In the United States, the country of focus in the current study, then President Donald Trump regularly made public statements that downplayed the threat posed by the virus [28, 29] in terms of both severity, comparing it to the flu [30], and the number of cases and deaths [31]. President Trump also downplayed the importance of preventive actions to protect against transmission, including arguing against mask mandates [32], pushing for early easing of stay at home and business closure orders [33], and holding public gatherings in spite of social distancing policies in place [34]. The President admitted to being motivated to downplay the risk despite receiving clear warnings about the severity and seriousness of the spread of COVID-19 ([35] p. xviii).

In addition to risk perception, individuals’ decision making about COVID-19 prevention behaviors has taken place in the context of a complex, saturated, fast-moving information environment, with multiple and sometimes contradictory messages from traditional media, social media, and government messaging [36]. There is evidence that political messaging has an influence on behavior for individuals who support the politician conveying the messaging. Specifically, a study of the impact of President Trump’s anti-vaccination messaging found that the exposure to the messages negatively impact vaccination engagement intentions, but only on the part of voters who voted for him [37].

Based on the social amplification of risk framework, one would expect that the selective communication of risk information by politicians and the conflating of politics and public health in media messaging would influence the public’s perceptions of risk and their decision making about behavioral strategies to mitigate risk. Moreover, given the current US phenomenon where some news media outlets provide partisan lenses on issues, one would expect this effect to be exacerbated as news media “amplify” the messaging about risk perception [38]. Thus, one would predict that political affiliation would, by affecting exposure, attention, processing, and response to SARS-CoV-2/COVID-19 messages, influence risk perception and behavior.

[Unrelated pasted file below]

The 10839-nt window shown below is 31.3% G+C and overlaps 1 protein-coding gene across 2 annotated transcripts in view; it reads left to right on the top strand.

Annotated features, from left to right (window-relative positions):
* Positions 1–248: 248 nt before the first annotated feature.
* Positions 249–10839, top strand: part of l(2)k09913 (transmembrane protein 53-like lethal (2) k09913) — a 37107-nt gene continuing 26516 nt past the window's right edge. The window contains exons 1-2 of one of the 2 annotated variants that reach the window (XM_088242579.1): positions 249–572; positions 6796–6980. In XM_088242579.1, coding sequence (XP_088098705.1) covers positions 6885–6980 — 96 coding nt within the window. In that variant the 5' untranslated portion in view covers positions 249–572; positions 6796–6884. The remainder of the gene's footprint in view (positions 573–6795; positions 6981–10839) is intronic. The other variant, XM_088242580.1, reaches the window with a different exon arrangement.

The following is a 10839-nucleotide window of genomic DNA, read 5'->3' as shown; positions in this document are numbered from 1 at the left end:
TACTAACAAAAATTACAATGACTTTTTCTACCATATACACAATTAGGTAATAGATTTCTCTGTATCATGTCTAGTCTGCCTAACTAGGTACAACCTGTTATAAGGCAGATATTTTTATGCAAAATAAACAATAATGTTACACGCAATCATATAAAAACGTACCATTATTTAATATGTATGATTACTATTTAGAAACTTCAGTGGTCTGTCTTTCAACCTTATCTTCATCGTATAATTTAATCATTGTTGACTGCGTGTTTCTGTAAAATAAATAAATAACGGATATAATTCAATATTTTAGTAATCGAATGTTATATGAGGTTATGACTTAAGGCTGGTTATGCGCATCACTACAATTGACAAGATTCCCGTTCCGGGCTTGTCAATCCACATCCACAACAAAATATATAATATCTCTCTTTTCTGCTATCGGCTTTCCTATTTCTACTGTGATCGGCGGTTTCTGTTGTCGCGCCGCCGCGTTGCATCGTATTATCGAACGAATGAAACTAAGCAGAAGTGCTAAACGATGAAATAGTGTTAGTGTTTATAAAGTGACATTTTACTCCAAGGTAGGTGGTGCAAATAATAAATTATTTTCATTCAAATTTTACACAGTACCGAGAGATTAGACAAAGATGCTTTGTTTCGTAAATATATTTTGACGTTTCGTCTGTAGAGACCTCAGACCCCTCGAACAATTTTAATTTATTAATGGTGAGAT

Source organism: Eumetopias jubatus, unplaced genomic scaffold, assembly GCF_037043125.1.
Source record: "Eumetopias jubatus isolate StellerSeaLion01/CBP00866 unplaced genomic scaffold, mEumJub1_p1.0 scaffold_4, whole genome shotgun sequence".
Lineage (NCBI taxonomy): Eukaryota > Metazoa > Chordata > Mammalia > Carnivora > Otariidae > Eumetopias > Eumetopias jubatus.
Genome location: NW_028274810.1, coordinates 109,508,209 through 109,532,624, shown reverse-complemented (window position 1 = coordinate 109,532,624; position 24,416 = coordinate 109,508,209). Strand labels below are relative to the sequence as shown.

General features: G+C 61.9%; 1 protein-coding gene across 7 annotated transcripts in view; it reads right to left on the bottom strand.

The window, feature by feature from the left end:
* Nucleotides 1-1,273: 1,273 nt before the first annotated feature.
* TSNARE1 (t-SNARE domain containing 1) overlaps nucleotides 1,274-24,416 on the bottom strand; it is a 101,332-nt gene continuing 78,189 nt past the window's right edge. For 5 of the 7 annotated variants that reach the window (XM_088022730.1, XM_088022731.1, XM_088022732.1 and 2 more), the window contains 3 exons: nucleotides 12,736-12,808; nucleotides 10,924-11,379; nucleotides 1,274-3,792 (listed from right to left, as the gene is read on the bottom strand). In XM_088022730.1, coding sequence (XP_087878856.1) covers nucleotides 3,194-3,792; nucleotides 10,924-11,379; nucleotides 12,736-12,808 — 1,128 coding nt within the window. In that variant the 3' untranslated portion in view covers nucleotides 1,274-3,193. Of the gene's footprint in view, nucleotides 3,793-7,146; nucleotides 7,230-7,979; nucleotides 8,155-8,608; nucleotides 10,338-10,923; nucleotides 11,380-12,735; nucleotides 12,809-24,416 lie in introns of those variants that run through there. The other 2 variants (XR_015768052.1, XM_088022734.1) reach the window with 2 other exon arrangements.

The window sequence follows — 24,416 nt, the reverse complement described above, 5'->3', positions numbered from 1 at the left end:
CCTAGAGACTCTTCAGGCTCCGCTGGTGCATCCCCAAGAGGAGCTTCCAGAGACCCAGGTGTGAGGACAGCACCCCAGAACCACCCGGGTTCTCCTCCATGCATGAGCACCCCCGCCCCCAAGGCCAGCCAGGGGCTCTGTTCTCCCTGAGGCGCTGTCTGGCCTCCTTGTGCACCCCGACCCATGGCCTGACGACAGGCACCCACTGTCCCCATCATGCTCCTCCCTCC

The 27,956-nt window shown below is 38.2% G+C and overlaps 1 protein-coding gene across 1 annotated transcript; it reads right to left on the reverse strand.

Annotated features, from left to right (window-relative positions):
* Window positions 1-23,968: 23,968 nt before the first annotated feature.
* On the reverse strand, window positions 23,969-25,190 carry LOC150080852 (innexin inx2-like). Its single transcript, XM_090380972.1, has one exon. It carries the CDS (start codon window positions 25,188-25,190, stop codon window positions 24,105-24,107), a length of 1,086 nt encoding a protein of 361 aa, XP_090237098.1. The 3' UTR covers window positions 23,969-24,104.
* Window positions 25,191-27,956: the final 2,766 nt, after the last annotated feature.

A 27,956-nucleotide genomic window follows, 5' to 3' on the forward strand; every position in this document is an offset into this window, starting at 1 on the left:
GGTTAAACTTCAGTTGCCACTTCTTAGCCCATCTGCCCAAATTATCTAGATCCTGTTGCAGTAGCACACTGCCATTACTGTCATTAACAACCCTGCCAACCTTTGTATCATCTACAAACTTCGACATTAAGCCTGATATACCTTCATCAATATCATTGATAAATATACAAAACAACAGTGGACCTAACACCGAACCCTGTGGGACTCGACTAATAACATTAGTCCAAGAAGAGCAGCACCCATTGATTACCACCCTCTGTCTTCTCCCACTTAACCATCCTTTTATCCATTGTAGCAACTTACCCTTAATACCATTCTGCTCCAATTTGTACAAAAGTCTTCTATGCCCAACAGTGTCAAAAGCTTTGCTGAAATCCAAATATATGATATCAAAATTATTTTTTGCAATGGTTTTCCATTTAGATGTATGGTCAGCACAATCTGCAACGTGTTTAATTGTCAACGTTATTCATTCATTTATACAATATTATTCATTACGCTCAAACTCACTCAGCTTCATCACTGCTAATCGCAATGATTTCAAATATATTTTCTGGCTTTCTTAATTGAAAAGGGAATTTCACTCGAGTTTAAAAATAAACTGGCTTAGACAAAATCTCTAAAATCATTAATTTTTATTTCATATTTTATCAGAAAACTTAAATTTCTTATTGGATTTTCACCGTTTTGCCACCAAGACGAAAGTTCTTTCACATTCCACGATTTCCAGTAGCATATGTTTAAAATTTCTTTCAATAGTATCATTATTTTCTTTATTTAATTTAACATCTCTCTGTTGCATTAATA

Given the empirical evidence and plausible, theory-derived mechanisms for the role of social amplification in risk perception and decision making about risk reduction messages, we hypothesize that political party affiliation will relate to engagement in preventive measures for SARS-CoV-2/COVID-19, such that – given the predominant minimization themes in President Trump’s statements, those who identify more strongly as Republicans will be less likely to engage in preventive measures and will perceive less risk relative to those who identify more strongly as Democrats.

We examined whether Americans’ political party identification is related to perceived risk of SARS-CoV-2 infection, the severity of COVID-19 illness, and engagement in a range of preventive behaviors. Although there have been examinations of how political affiliation relates to support for preventive measures against COVID-19 (e.g., policy measures to restrict gatherings, mask wearing), our approach adds to this literature in two ways. First, we utilize a nuanced, quasi-continuous assessment of strength of party affiliation, allowing for an understanding of how strength of political beliefs affect responses to COVID-19. Second, we examine the effects of political partisanship on risk perceptions for COVID-19 infection in addition to support for preventive measures, adding to the understanding of how politicians’ risk minimizing messages might affect individuals’ perceptions of the risks posed by COVID-19.